It is the official position of the University of Wisconsin that the University should respect and promote "free speech" on all of the University's campuses. This commitment to free speech (and how it is being implemented in practice) was the subject of an article in The Wall Street Journal on December 5, 2018:

After disruptive student protests over Milo Yiannopoulos and Ben Shapiro caught the attention of the state Legislature, the Board of Regents enacted a policy last year guaranteeing free speech on the university’s 26 campuses. UW-La Crosse’s chancellor, Joe Gow, took that renewed commitment to free speech seriously. His office distributed pamphlets on the policy to students, faculty and staff and planned the campus’s first-ever Free Speech Week. “Every day is free speech day on our campus,” he tells me. “That’s what we’re about. That’s the mission.”

Unfortunately for Chancellor Gow, he actually believed that the University was serious about this policy: 

As Mr. Gow considered a subject and speaker for Free Speech Week, he asked students for input. Title IX reform, the #MeToo movement, and Stormy Daniels have all been in the news, so the students wanted to talk about sex. The chancellor invited Nina Hartley, an adult-film performer with a nursing degree who’s spoken on sexuality and pornography at Harvard, Dartmouth, Berkeley and other elite schools.

The upshot was this. After Ms. Hartley had appeared, President Cross sent a Chancellor Gow a reprimand, and threatened to deny him a normal salary increase.

The official policy, as adopted by the Regents, says this: 

It is not the proper role of the university to attempt to shield individuals from ideas and opinions they, or others, find unwelcome, disagreeable, or even deeply offensive. Exploration, deliberation, and debate may not be suppressed because the ideas put forth are thought by some or even by most members of the university community (or those outside the community) to be offensive, unwise, immoral or wrong-headed.

I think the Regents are right about what kind of debates and discussions should be held on university campuses, and in the case of Cross v. Gow, I am voting for Gow!

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Tuesday, February 5, 2019

#36 / Updating Socrates?

Charles Krauthammer, pictured below Socrates, was a "leaning right" political pundit who apparently compared President George W. Bush to Abraham Lincoln. Krauthammer died in June, 2018. Abraham Lincoln died in April, 1865. George W. Bush is still alive.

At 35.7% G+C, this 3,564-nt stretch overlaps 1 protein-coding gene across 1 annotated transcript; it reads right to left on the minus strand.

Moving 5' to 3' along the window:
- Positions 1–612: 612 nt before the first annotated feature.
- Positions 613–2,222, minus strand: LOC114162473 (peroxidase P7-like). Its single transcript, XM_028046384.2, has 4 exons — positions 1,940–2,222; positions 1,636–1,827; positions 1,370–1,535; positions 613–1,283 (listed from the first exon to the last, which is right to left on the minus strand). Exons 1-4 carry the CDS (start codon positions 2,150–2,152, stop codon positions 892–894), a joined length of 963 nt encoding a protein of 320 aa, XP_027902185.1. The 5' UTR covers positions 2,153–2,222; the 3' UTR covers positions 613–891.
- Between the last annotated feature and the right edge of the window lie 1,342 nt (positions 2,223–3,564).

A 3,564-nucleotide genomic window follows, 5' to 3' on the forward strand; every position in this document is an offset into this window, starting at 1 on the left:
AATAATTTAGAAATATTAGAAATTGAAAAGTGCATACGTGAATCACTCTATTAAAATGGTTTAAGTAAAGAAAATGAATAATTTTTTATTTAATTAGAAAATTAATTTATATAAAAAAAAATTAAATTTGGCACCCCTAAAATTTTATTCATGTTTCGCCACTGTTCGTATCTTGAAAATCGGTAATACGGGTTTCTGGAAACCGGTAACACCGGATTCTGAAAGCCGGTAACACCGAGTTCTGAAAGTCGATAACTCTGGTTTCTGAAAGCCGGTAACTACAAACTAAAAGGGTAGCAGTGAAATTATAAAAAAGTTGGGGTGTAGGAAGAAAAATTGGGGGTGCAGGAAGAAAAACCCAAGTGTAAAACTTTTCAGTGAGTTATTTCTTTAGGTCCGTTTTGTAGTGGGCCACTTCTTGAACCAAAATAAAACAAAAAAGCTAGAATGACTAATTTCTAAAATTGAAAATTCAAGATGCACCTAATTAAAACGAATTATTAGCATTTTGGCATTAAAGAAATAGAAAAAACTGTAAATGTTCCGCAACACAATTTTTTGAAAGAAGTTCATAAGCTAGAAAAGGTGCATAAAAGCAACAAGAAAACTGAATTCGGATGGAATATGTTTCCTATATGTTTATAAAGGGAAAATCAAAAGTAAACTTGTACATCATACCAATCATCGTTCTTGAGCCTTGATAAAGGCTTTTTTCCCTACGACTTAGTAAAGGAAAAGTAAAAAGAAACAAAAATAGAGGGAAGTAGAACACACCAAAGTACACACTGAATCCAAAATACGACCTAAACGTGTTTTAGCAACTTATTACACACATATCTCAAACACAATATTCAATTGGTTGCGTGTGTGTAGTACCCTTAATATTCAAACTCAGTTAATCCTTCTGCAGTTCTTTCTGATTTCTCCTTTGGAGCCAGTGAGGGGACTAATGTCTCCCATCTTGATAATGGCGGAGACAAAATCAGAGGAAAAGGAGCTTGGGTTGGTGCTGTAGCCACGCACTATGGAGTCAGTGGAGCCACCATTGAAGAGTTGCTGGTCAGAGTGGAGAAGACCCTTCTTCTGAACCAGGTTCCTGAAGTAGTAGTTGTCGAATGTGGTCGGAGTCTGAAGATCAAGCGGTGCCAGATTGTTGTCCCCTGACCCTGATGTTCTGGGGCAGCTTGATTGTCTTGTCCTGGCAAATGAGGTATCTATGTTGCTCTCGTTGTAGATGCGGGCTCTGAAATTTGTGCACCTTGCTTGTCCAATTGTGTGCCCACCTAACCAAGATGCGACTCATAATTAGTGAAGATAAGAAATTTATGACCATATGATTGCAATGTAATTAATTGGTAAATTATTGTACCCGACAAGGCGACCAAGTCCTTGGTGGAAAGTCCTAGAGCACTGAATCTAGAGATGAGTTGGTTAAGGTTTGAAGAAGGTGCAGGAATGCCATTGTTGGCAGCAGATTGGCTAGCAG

Krauthammer left behind a set of essays, now published in book form under the title, The Point of it All. I have not read Krauthammer's book, but I have read a review, published in my local newspaper on Sunday, January 20th. The review, by Daniel Oppenheimer, contained a line that Oppenheimer said was "core" to Krauthammer's worldview: 

Beware the too-examined life.

According to Oppenheimer, Krauthammer believed that "introspection, self-counsciousness [and] deconstruction...were more likely to be vices than virtues, corrosive to the good life, sound political judgment and global leadership."

Socrates was one of the founders of Western philosophy. He had a different idea. Here is one of Socrates' most famous sayings:

The unexamined life is not worth living. 

Krauthammer did have an advantage that Socrates did not. Krauthammer lived post-Shakespeare, and can be expected to have pondered Hamlet's agonized ruminations about how we often fail to take action, as we ought, when our resolution becomes "sicklied o'er with the pale cast of thought."

Another pundit, Thomas Friedman (still alive), has "debriefed" the Iraq War, one of the main initiatives of President George W. Bush, whom Krauthammer thought was a Lincoln-like hero. Considering the Iraq War, which has been disastrous in virtually every way, Friedman poses this question to past-president Bush:

What were you thinking?

Now, I guess, with the Krauthammer book, we know the answer. Influenced by the kind of "worldview" espoused by Krauthammer, our president wasn't thinking at all!

As far as I am concerned, Krauthammer's comparison of Bush to Lincoln is not convincing. With all due respect to Krauthammer (and to Shakespeare), when I think about what sort of leader I would like to have guiding our national policy, it strikes me that it would be an advantage, not a fault, to have a leader who "thinks" before that leader acts.